These new scores of Dylan Martorell’s— in which the inflorescences of various angiosperms are used as the basis of geometric designs, then to be translated into music—connect with ideas developed by John Cage on the possibilities of the natural world providing formal bases for art and music. In his own work, Cage gave us ‘nature’ as anarchy, defiant in its denial of humanity; Martorell’s ‘nature’, on the other hand, is scientific, a nature that, in a certain sense, cannot exist as purely natural. Here the formal principles of natural growth are overlayed on the grid, the space of exactitude and definition: ‘nature’ is constructed through its analysis and recording and, despite its oft-stated sublimity, is conceptual, rather than bluntly factual. Although science is at least partially the building block for our understanding of the natural as always-already interpreted, positivistic scientism works hard to objectify its body of knowledge and distance it from the human. Martorell refuses a bifurcation of knowledge into the scientific and the artistic: he makes music from botany, perhaps teaching us something about plant life in the process.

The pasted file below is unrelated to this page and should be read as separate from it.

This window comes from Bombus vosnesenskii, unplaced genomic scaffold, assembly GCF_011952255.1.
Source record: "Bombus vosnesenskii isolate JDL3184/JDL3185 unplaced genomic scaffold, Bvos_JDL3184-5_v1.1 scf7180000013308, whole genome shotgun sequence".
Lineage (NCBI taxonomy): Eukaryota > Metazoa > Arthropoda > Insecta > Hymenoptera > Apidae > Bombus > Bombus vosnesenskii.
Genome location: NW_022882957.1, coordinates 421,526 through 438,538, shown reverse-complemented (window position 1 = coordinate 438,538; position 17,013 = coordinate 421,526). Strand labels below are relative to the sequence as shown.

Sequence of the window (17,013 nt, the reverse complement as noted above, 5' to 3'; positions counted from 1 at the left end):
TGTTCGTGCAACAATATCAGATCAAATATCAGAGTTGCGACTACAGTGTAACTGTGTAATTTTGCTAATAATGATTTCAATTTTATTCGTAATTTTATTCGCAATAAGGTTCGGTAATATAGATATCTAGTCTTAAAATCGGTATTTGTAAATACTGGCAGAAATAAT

In his diverse practise, which has involved drawing, print-making, assemblage, music and performance, Martorell consistently engages with non-western cultures and cosmologies.
He has drawn mandalas with Nathan Grey, collaborated with an earnestly practising shaman in the Hi God People (a group whose performances often involve an unsettling cohabitation of the ironic and absurd with the authentically cultic and mystical)—these scores link to his previous work in proposing homologies between the forms of nature and music, a holistic approach rather than one in which humanity and nature, or science and art, are posed against one another. ‘Remain faithful to the earth’, Nietzsche wrote: in this show, we see Dylan Martorell experimenting with techniques for doing just this. With this in mind, we might question what we wrote above: it is not that nature cannot exist outside of ‘culture’, but rather that boundaries between the two have been ingeniously collapsed: from the point of Martorell’s formal homologies, the music these scores inspire is as ‘natural’ as the diagrams that inspired them were ‘cultural’. To quote La Monte Young, ‘these sounds are ancestors of the wild sounds – natural sounds, abstract sounds…’ Francis Plaigne